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Treating Binge Eating Disorder: Q&A With Bonnie Brennan

Yesterday, in our interview, eating disorder expert Karen Trevithick revealed key facts about binge eating disorder (BED), including common myths and why dieting doesn’t help (in fact, it exacerbates the disorder).

Today, Bonnie Brennan, MA, LPC, clinical director at Eating Recovery Center’s Adult Partial Hospitalization Program, delves into what causes BED (dieting is a common trigger) and how to effectively treat it.

Q: What do we know about what causes BED?

A: Although the exact causes for binge eating disorder are unknown, there are some potential triggers that, for individuals genetically predisposed to eating disorders, could cause BED behaviors.

After all, eating disorders, such as BED, are biologically based illnesses and do run in families. Individuals with an immediate family member who has struggled with disordered eating behaviors are more likely to face their own eating disorders struggles.

There is also a fair amount of research citing dieting could lead to binge eating. When an individual restricts calories or certain foods or entire food groups during the day, there is an increased likelihood that he or she will overeat or binge in the evening to compensate for earlier restrictive behaviors.

We live in a “dieting culture” that identifies – even strives to live by – “good” and “bad” foods. For individuals struggling with BED, restricting a certain food or food group increases the likelihood that he or she will binge on any food (not necessarily the one they are restricting) in an attempt to satisfy the craving for that food.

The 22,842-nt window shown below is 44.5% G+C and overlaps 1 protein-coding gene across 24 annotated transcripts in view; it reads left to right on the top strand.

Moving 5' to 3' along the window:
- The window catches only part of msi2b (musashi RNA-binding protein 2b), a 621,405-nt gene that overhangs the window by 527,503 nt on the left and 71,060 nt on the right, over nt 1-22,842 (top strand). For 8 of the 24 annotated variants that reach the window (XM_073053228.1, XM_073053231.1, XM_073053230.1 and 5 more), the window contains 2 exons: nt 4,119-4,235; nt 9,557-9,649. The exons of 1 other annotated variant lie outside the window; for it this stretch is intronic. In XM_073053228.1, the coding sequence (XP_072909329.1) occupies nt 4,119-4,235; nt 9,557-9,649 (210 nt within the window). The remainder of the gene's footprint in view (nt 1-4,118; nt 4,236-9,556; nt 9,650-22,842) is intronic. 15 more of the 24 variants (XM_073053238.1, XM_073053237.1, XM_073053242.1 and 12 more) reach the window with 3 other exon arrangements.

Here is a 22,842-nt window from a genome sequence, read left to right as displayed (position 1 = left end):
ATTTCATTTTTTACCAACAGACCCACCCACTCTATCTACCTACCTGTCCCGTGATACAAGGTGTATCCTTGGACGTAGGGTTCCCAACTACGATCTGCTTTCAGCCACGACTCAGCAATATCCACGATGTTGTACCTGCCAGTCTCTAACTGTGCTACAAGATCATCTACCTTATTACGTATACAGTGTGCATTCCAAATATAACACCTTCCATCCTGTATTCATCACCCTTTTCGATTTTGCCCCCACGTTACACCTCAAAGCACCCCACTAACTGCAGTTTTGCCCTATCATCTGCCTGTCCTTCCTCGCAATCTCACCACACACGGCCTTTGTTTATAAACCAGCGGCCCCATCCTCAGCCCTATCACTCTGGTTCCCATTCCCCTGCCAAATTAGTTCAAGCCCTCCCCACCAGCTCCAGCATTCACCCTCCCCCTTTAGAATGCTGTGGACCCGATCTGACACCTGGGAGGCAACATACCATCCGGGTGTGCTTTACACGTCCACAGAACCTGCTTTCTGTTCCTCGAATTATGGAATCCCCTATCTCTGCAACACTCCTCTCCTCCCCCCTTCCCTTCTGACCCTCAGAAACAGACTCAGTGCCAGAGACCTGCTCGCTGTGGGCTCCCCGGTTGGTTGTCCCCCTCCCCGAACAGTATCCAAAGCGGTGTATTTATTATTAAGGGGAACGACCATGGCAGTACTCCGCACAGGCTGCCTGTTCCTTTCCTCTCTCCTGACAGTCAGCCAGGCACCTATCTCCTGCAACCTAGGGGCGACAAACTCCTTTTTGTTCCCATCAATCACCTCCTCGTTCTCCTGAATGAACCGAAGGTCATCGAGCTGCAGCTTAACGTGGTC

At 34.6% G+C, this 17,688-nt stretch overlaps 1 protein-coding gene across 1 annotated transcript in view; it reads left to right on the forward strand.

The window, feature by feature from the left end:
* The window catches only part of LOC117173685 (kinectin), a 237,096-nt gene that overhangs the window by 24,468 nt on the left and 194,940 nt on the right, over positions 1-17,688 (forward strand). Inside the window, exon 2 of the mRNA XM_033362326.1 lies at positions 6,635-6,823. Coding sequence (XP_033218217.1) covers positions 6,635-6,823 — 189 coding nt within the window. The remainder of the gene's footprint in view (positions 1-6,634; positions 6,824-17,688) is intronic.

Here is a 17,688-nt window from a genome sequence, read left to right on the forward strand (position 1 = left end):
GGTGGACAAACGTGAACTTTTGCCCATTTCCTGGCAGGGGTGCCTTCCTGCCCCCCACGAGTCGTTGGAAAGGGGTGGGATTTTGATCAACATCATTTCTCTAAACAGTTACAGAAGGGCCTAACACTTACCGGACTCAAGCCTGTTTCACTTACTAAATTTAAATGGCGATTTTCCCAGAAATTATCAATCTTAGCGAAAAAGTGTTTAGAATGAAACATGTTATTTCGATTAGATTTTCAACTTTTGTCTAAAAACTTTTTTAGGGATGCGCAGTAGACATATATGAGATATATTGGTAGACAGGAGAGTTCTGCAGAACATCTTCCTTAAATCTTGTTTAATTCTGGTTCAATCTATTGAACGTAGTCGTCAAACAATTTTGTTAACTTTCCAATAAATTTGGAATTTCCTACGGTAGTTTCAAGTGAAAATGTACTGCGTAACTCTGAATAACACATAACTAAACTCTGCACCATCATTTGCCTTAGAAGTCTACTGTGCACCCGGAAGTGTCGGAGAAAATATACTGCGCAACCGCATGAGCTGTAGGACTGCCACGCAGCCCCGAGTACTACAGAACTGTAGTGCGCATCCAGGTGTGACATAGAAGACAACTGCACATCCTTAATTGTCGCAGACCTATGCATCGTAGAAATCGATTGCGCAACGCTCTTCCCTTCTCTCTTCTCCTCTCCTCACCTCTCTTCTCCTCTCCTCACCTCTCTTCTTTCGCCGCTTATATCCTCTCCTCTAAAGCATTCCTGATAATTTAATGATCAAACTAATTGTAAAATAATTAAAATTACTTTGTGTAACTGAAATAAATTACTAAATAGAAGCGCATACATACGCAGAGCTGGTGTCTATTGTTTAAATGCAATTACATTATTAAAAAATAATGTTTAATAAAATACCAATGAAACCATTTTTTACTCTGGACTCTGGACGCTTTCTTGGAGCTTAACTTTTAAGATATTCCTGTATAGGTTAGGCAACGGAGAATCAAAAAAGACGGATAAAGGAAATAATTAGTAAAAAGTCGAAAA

There is also a strong emotional component when it comes to BED. For some people, food is used as a way to manage depression, grief, anxiety, stress, etc. And for people who do binge, they report certain numbness and almost feeling disassociated after a binge; however, this quickly shifts to feelings of shame and guilt for having binged.

Q: BED is highly treatable. What are the effective treatments for this disorder?

A: Most of the time, BED is treated on an outpatient level of care, where an individual is meeting with his or her treatment team once to a few times each week, but maintains his or her life at home. However, if there are complications or additional medical issues, then BED can be assessed for a higher level of care.

For example, if an individual has had gastric bypass surgery or a lap band procedure in the past and experienced complications, it may be most impactful for him or her to be treated at an inpatient level of care to stabilize any medical issues.

Due to the underlying emotional issues seen with BED, therapy is quite helpful to discuss emotions and feelings. As for specific treatment models, cognitive behavioral therapy (CBT) has been found to be helpful for patients struggling with binge eating disorder. CBT is a psychotherapeutic approach that addresses emotions, maladaptive behaviors and cognitive processes through a goal-oriented process.